Archive for Say This Prayer into the Past


This is the season of sourgrass,
shy, lovely, beside the driveway.
Hanna gathers the stalks in her arms
like so many sheaves of daffodils
across her shoulder, green, gold.

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Proposal in a Modest Meadow

Monkeyflower crowds the foot of a waterfall
(those buttercup faces, up to something),

and a dipper flies the bends of the creek
down to a veil of mountain hemlock.

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Barney Lake Trail

Jeffrey pine hold out their arms
where we begin. They drop their cones
whenever they are good and ready—
and we kick them aside with a little dance.

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White Chief Canyon

A steep climb to the crushed cabin,
rusty litter of mining tools
under the trees, and the creek
in the pasture is rocky and dry.

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This evening we are awash in light.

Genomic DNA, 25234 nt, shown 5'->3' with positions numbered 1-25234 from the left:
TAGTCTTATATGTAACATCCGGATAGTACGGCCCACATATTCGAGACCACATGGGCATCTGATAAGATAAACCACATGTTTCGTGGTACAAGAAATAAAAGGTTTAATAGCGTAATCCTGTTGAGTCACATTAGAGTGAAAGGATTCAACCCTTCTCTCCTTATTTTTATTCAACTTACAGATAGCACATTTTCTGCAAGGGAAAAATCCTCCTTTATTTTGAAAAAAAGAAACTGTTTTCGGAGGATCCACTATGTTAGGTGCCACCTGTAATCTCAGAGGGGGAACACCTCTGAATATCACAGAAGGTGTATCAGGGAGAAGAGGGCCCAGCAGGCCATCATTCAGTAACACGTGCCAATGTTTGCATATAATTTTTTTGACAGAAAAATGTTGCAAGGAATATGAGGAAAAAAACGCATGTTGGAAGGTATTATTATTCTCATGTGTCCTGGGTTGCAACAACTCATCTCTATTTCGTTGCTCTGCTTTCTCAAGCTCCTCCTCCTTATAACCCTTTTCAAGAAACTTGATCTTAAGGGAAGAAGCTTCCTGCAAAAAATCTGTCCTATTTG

It buoys the mountains as if they have finally
found their proper medium, their true home,

as if only now the peaks and ridges
and chaparral have come to the surface
and are free to look around, to take in air,
to catch us up in their respiration.

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Dogwood blossoms mount into the sunshine
as if they were creators of light,
as if the air were only blue

because of them, as if the pale
cinnamon of sequoia bark were like
the moon, a borrowed glow.

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Skunk Cabbage

I’ve seen it in the hollows of the Cascades in Oregon,
and head-high on the trail from Juneau up to the Icefield,
there to perplex
the pink mouth of a black bear.

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The summer you were seven
you could hardly sleep
that night before your first recital.
“I’d rather break my arm,” you said.

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A lake lies all alone in its own shape.
It’s not going anywhere.
A lake can wait a long time
for a hiker to come
and camp on its shore.

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